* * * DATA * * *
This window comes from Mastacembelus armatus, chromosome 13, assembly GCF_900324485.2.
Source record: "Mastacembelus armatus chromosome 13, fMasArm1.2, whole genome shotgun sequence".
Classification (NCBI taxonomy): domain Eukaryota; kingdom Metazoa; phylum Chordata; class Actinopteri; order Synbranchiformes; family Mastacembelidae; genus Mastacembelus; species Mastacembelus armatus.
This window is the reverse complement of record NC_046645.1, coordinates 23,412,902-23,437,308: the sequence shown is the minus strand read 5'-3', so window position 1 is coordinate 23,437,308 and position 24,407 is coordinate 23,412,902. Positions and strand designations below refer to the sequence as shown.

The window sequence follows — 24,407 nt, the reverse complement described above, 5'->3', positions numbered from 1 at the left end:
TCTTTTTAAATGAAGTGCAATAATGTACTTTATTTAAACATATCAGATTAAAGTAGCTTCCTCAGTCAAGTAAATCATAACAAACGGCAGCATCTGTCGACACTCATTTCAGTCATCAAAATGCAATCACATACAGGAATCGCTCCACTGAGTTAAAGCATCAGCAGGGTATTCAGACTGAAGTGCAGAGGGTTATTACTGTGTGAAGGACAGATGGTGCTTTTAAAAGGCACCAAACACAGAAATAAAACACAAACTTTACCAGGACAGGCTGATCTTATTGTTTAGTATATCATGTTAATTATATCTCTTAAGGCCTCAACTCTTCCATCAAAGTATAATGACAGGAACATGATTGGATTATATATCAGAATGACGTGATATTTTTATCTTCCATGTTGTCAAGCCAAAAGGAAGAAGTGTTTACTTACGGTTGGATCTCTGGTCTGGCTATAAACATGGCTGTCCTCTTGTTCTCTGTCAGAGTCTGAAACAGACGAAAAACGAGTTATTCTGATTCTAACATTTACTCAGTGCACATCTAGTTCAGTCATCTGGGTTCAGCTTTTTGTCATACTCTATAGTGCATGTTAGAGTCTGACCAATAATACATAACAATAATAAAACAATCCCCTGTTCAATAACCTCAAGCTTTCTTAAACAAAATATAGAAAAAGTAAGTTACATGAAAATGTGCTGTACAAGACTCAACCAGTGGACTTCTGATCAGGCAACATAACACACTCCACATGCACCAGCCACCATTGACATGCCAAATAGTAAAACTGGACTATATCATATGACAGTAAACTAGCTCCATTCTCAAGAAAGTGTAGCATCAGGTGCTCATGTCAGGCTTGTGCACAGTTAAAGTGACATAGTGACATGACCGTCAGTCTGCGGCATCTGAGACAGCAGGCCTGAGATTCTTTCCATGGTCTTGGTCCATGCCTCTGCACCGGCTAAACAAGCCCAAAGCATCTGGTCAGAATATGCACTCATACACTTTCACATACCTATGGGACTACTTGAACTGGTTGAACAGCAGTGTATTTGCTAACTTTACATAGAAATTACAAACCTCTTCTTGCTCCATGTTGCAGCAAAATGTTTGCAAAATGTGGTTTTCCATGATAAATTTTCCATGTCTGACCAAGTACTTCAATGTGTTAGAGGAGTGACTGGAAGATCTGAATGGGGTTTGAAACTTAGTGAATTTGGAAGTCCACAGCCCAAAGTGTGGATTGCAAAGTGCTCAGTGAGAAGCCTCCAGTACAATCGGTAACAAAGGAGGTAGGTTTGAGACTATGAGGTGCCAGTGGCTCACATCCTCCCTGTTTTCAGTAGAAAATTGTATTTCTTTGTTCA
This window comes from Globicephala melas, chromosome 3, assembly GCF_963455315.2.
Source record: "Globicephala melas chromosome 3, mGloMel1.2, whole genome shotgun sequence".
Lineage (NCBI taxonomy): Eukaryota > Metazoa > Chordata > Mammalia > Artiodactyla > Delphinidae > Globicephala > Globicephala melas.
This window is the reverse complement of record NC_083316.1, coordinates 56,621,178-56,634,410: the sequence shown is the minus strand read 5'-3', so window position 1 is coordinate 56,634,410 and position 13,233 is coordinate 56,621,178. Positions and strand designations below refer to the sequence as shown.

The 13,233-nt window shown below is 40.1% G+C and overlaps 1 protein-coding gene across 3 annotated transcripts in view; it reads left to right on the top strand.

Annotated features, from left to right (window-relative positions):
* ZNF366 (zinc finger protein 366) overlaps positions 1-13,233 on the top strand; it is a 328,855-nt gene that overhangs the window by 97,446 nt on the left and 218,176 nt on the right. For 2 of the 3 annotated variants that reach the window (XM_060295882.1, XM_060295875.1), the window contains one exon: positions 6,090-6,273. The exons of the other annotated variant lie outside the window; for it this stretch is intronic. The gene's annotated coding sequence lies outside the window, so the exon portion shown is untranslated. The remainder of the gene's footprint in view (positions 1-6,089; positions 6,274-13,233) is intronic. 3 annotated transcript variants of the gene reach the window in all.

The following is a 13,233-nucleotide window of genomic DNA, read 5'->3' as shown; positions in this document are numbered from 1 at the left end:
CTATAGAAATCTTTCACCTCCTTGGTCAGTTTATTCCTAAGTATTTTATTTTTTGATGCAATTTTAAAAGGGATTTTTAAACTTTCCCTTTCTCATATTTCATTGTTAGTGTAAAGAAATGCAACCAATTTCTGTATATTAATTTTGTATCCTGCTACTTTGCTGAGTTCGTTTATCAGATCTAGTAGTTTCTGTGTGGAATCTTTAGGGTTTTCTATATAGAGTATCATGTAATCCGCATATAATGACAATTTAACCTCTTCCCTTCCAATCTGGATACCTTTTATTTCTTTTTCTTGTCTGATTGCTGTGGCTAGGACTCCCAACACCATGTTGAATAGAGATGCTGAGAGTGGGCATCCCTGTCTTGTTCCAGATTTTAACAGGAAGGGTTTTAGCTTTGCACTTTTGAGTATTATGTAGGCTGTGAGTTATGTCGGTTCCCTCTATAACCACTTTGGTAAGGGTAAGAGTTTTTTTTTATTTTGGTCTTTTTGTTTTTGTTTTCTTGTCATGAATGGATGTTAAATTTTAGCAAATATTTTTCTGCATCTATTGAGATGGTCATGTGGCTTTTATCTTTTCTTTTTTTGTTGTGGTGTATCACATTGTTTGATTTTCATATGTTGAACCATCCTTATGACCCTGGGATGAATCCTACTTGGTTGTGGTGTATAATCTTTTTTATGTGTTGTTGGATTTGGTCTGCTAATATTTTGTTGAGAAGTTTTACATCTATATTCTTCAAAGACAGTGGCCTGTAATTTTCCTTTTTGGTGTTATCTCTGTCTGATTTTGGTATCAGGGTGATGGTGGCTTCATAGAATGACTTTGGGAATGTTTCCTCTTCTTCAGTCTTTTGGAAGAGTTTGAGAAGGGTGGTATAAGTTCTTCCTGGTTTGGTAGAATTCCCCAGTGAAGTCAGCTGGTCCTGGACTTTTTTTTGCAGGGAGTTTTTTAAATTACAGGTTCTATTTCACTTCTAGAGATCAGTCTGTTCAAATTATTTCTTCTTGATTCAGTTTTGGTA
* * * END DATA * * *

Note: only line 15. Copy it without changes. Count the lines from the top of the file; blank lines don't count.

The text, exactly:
CTATAGAAATCTTTCACCTCCTTGGTCAGTTTATTCCTAAGTATTTTATTTTTTGATGCAATTTTAAAAGGGATTTTTAAACTTTCCCTTTCTCATATTTCATTGTTAGTGTAAAGAAATGCAACCAATTTCTGTATATTAATTTTGTATCCTGCTACTTTGCTGAGTTCGTTTATCAGATCTAGTAGTTTCTGTGTGGAATCTTTAGGGTTTTCTATATAGAGTATCATGTAATCCGCATATAATGACAATTTAACCTCTTCCCTTCCAATCTGGATACCTTTTATTTCTTTTTCTTGTCTGATTGCTGTGGCTAGGACTCCCAACACCATGTTGAATAGAGATGCTGAGAGTGGGCATCCCTGTCTTGTTCCAGATTTTAACAGGAAGGGTTTTAGCTTTGCACTTTTGAGTATTATGTAGGCTGTGAGTTATGTCGGTTCCCTCTATAACCACTTTGGTAAGGGTAAGAGTTTTTTTTTATTTTGGTCTTTTTGTTTTTGTTTTCTTGTCATGAATGGATGTTAAATTTTAGCAAATATTTTTCTGCATCTATTGAGATGGTCATGTGGCTTTTATCTTTTCTTTTTTTGTTGTGGTGTATCACATTGTTTGATTTTCATATGTTGAACCATCCTTATGACCCTGGGATGAATCCTACTTGGTTGTGGTGTATAATCTTTTTTATGTGTTGTTGGATTTGGTCTGCTAATATTTTGTTGAGAAGTTTTACATCTATATTCTTCAAAGACAGTGGCCTGTAATTTTCCTTTTTGGTGTTATCTCTGTCTGATTTTGGTATCAGGGTGATGGTGGCTTCATAGAATGACTTTGGGAATGTTTCCTCTTCTTCAGTCTTTTGGAAGAGTTTGAGAAGGGTGGTATAAGTTCTTCCTGGTTTGGTAGAATTCCCCAGTGAAGTCAGCTGGTCCTGGACTTTTTTTTGCAGGGAGTTTTTTAAATTACAGGTTCTATTTCACTTCTAGAGATCAGTCTGTTCAAATTATTTCTTCTTGATTCAGTTTTGGTA